If I were to describe the first weeks of the quarantine, I would have to include this acronym—FOMO.
Before the pandemic, I was quite the busy guy and I’m in a social circle where being busy is, somehow, a bragging right.
But once the quarantine started, I was left with plenty of extra time. It turns out that most of my time to begin with was spent commuting or other small stuff that continuously adds up. So, what did I do with that extra time in my hand? Nothing. Absolutely nothing. And I regret nothing.
At first, everyone around me started to work on their quarantine bodies, enrolled in more online courses than they could possibly finish, and started their “journey to improve themselves.” Initially, I was feeling a lot of FOMO because everyone was probably going to lose weight, learn new skills, and come out of the quarantine as brand new people.
Turns out, there was nothing to be afraid of. I’m really glad that I decided to lay back for a bit.
Of course, I kept my daily routine. I never skipped a sun salutation (surya namaskar) and kept writing on various online mediums, got a few side-gigs, and continued to attend online music therapy sessions that my close friend was hosting. But I didn’t do anything extra, and willfully wasted all the extra time I had on my hands.
There’s a story I’d like to share that I only was able to totally make sense of during quarantine. It’s called “The Tale of Two Lumberjacks” and while there are a lot of different takes on the story, this version is closest to the one my mother told me when I was much younger.
The tale talks about two strong, hardworking lumberjacks who lived in the woods. The first would get up early and get right to work. He’d work for hours without ever stopping and return to his home with bloody hands, 10 logs, and a feeling of accomplishment.
The second lumberjack would wake up early in the morning as well, but he’d take his time to sharpen his ax, have a good breakfast, and take frequent breaks to listen to the forest when necessary. This second lumberjack would return to his home without bloody hands, 15 logs, and a feeling of accomplishment.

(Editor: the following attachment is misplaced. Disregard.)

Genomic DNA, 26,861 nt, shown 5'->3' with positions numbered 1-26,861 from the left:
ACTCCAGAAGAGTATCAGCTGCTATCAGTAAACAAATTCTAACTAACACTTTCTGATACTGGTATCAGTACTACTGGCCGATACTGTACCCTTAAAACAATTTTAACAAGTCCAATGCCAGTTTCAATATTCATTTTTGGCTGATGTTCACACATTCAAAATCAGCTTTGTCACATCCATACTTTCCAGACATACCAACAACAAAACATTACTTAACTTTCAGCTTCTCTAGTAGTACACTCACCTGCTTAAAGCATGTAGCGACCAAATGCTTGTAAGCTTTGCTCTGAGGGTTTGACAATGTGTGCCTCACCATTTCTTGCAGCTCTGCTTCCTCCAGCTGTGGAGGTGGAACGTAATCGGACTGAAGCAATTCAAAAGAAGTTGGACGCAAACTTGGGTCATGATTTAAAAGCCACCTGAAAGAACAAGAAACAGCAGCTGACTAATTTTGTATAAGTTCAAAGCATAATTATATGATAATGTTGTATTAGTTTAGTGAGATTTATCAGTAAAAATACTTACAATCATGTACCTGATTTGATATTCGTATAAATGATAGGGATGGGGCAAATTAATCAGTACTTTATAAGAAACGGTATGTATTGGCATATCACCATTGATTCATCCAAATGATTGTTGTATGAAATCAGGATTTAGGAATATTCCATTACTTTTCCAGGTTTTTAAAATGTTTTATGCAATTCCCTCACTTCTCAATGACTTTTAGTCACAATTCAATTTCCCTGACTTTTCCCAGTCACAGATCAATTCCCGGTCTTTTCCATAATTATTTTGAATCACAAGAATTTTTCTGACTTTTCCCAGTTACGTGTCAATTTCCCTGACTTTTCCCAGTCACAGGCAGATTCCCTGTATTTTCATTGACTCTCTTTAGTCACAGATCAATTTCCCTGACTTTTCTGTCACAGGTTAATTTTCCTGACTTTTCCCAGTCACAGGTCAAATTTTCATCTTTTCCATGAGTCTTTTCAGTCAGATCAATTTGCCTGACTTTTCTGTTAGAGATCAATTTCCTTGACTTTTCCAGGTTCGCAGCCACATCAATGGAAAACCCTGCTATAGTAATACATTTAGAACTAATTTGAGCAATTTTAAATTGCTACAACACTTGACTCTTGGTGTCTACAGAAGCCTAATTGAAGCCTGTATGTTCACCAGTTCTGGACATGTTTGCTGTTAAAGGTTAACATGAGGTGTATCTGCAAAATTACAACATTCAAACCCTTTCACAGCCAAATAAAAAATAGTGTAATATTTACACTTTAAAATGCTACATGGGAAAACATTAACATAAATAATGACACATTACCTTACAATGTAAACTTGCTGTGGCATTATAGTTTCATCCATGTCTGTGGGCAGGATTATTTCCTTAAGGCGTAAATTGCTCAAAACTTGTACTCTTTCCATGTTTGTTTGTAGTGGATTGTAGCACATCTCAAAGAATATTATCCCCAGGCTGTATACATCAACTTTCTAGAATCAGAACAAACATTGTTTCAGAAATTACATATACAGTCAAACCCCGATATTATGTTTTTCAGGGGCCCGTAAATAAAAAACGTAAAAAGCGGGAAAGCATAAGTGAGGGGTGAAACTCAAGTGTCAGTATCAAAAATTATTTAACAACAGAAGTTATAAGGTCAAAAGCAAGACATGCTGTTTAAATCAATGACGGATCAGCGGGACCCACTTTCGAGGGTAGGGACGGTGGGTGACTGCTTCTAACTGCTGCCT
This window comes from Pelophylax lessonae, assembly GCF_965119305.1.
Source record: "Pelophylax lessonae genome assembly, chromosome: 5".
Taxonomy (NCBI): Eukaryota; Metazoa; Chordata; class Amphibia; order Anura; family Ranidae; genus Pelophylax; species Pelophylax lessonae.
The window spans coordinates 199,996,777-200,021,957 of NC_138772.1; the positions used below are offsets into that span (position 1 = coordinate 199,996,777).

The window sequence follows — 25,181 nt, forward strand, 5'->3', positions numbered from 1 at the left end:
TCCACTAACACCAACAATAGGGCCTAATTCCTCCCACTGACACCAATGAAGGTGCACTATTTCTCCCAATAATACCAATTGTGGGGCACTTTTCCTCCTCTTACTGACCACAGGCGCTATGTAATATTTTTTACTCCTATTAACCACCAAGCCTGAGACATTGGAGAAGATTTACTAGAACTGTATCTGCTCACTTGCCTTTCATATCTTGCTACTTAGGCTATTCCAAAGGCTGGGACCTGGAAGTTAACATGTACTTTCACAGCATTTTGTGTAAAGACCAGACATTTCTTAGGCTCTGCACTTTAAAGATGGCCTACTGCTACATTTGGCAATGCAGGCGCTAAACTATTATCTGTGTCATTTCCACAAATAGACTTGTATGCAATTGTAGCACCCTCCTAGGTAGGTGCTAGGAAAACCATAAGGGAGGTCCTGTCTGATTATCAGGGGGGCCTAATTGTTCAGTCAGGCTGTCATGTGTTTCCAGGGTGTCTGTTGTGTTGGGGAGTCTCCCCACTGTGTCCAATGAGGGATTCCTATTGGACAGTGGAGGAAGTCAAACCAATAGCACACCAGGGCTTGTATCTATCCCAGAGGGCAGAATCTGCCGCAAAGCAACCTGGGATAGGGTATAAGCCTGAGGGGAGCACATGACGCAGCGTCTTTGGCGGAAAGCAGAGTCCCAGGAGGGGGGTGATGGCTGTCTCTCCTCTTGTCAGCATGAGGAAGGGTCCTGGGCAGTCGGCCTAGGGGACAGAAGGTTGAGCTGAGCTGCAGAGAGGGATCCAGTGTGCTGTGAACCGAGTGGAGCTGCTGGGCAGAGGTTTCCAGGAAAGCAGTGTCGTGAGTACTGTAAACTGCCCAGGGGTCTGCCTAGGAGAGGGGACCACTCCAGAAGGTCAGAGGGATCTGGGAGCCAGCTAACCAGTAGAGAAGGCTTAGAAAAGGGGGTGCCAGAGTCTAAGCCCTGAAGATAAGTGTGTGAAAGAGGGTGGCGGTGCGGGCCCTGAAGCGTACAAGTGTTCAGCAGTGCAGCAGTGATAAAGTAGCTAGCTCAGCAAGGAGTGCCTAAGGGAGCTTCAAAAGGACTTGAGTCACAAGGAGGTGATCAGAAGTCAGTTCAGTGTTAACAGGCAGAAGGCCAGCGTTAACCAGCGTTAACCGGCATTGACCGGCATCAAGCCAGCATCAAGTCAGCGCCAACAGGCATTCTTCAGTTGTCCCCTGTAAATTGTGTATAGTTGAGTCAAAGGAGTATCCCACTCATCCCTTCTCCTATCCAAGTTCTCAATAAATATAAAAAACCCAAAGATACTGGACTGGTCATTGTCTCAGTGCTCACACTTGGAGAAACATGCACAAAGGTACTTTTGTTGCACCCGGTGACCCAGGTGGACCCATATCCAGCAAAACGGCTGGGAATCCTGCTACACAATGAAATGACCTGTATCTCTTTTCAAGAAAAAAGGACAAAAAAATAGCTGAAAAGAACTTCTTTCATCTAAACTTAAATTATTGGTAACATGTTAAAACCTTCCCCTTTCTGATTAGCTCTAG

The second lumberjack got more done in less time and he didn’t exert himself whilst doing it.
I always believed I understood the message behind this short story, and I thought of myself as someone who did take the time to sharpen my blade. But, as it turns out, I was just focusing on other things instead of stopping, taking a step back, and enjoying things.
In other words, sharpening my ax may not necessarily mean going on holidays or multitasking other activities.
Because if my mind is still on all the work I am doing, and if I don’t give myself enough time to breathe, appreciate the present, and just get away from the “to-dos” in my life, I’m not truly sharpening my ax—I’m just exerting myself and probably dulling another tool I might use for another task.
When we’re drowned in our routines it’s easy to be pulled away from the present moment. This quarantine has helped me see myself from the outside without constantly focusing on what I’m doing and what will I be doing next.
So, while I was doing absolutely nothing in order to be more productive in my spare time, I found that when I was working I was more productive than ever. I was able to appreciate a good evening view from my balcony, the taste of a well-brewed coffee, or just a good song.
Since I started working remotely, I’ve enjoyed my work and work hours more than ever. I’ve even started to get things done faster.
I’ve become more mindful, even if I don’t meditate as much as I used to.
I feel much healthier even though I don’t work out as much as I used to—and I might have even gained a few pounds.
Most importantly, I am able to appreciate myself even if I don’t put as much effort into how I look as I used to.
But who cares? Life is all about enjoying it. And that’s why I wrote this article. I think I’m not the only one who feels bad when hearing about how people have lost weight, learned a new hobby, or improved themselves. Let’s lay back, sharpen our axes, appreciate the forest surrounding us, and we will emerge as better versions of ourselves.